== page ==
Hollywood hates Redbox’s $1 DVD rentals

Breaking News. Hollywood upset that you’re not giving them all your money:

Hollywood has a problem. It’s red, boxy, lets you rent DVDs for $1 a night, and is severely threatening movie studios from making money. The threat is Redbox self-serve DVD rental kiosks outside McDonalds and in grocery stores.

The Associated Press reports earlier this week 20th Century Fox ordered its wholesalers not to sell DVD discs to Redbox until 30 days after a movie’s initial release to help boost retail sales.

This came a day after Redbox’s parent company, Coinstar, reported a 110 percent revenue increase in the second quarter of this year while DVD sales fell 13.5 percent in the first half of the year.

Fox isn’t the first studio to play hardball with the kiosk company. Last year, Universal Pictures and Redbox got in a scuffle after the studio tried to push a 45-delay waiting period. When Redbox objected, Universal cut off its supply.

Top 50 Dystopian Movies of All Time

From Snarkerati:

We thought it would be interesting if we could coagulate the most commonly cited dystopian movies and rank them not to preference, but to an average score made up of both Rotten Tomatoes (RT) and IMDB ratings.

As you all will probably know, the Internet Movie Database allows movie fans and registered users to rate each movie from 1 to 10 and the final score is said to reflect the general audience’s view of the movie. In contrast, Rotten Tomatoes rates their movies by collecting and tabulating the reviews given by professional film critics.

We’ve taken both ratings, added them together and found an average score for each film. Each of the films are then ranked according to this average score. We’ve also included links to the IMDB and RT profile for each movie so you can learn more about the movie.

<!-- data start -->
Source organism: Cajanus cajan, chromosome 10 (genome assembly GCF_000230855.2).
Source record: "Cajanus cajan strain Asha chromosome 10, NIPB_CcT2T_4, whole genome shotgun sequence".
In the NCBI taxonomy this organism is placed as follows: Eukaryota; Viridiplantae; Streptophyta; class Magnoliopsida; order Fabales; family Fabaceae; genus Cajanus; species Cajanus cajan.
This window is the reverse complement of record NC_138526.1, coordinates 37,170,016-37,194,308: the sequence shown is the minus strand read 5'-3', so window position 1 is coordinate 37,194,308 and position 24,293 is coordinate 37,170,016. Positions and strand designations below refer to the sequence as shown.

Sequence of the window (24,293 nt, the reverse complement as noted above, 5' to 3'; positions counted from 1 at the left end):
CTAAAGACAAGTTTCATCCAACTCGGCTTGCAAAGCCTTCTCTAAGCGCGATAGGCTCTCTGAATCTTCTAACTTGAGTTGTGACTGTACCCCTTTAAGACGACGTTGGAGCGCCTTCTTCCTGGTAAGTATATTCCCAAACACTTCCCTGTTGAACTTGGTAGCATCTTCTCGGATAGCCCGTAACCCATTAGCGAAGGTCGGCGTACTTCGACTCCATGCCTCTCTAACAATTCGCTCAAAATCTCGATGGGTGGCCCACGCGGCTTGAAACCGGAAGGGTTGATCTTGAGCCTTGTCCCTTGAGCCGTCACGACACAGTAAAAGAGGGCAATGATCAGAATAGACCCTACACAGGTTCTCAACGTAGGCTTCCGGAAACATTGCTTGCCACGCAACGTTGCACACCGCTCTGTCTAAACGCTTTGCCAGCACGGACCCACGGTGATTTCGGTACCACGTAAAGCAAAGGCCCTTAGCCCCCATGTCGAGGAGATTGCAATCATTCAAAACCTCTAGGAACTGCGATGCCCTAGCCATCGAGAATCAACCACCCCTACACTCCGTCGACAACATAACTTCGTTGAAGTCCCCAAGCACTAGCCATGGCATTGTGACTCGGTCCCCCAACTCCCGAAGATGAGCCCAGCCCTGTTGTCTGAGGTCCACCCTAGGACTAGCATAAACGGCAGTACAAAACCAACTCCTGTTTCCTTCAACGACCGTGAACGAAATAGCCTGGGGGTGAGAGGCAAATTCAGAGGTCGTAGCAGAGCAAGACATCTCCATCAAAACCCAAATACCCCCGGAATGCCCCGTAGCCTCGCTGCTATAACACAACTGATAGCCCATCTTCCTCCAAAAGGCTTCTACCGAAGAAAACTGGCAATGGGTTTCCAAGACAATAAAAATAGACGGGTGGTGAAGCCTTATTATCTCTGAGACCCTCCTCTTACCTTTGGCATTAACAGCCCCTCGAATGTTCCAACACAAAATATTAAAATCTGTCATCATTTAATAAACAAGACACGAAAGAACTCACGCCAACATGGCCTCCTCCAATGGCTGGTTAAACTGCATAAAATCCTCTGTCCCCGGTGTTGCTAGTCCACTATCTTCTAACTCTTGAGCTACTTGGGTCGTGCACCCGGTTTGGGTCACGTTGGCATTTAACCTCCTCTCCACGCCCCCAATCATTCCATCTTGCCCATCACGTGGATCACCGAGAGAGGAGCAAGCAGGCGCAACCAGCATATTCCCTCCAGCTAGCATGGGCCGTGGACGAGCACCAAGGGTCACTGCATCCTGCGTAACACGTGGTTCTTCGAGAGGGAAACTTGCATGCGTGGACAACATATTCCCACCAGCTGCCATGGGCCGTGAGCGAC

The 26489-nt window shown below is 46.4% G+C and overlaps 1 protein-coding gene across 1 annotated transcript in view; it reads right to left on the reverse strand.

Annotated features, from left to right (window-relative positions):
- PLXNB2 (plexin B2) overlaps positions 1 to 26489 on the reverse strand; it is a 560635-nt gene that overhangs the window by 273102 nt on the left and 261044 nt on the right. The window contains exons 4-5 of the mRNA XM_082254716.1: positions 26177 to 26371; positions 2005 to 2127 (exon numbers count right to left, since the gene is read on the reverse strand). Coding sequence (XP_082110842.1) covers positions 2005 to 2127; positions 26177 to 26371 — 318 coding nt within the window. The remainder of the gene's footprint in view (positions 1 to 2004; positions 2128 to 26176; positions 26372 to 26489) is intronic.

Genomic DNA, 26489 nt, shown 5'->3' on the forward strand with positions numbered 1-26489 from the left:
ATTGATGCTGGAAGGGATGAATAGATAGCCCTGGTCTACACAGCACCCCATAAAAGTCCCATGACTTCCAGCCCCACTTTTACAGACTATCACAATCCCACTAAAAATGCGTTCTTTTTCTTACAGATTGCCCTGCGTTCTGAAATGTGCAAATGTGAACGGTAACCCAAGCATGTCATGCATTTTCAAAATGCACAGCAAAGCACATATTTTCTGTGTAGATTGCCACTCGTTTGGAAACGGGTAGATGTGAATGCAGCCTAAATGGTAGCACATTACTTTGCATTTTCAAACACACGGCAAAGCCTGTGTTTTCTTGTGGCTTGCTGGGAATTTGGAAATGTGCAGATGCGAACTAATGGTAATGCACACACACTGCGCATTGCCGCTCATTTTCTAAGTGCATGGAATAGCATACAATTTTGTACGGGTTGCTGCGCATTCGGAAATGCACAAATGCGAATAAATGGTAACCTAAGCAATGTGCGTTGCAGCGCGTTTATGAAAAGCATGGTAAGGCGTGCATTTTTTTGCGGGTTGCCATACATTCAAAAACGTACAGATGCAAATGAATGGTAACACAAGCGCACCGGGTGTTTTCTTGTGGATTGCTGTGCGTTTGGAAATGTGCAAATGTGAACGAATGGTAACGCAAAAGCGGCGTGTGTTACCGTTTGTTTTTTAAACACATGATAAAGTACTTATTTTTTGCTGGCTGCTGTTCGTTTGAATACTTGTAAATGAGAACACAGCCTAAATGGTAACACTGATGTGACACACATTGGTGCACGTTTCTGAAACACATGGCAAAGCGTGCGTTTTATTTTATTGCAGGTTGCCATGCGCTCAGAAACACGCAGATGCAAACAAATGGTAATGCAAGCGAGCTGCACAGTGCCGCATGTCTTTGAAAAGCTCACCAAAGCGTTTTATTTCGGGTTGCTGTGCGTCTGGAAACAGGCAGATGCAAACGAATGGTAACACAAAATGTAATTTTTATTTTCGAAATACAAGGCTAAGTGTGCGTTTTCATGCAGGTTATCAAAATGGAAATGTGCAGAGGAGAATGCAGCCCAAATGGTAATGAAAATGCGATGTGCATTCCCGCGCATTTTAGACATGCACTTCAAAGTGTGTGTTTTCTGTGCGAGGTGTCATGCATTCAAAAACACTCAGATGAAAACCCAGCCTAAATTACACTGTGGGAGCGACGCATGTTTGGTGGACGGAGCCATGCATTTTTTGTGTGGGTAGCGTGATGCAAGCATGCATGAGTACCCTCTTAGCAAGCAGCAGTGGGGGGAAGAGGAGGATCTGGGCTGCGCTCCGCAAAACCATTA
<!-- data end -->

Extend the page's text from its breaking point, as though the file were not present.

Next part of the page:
1977 “Time” Star Wars article

From Fantastic Flashbacks:

The article posted this time was clipped by me from the May 30, 1977 issue of Time magazine. I had been following the articles in various other magazines with interest, like Starlog and Famous Monsters. But this was the first in a mainstream publication that I had found, and it came out the same week the movie did, before I or most people had seen it. Hope you enjoy this look back to a time when it was possible to read something fresh and new about Star Wars before it became the phenomenon that it did.

The Early Star Wars Drafts

From the excellent Mystery Man on Film:

32 years ago today a little film called Star Wars was released in only 32 theaters. To celebrate, I thought I’d repost a favorite article from a couple of years ago for Ed Copeland’s Star Wars Blog-A-Thon.

Two great lessons about SW that I hold dear to this day:

* The early drafts were so stunningly awful and so unlike the finished film, it’s such a great reminder that any bad script has the potential to reach great heights like Star Wars.

* Lucas had the amazing ability to scrap a script he just wrote and approach the story again from a completely different perspective, which he did repeatedly before settling on Luke and the hero’s arc. We all need this quality. Too many of us get too stuck on what we write and we lack the discipline to start from scratch or even approach our stories from a different perspective just to see how it plays.

Hope you enjoy it.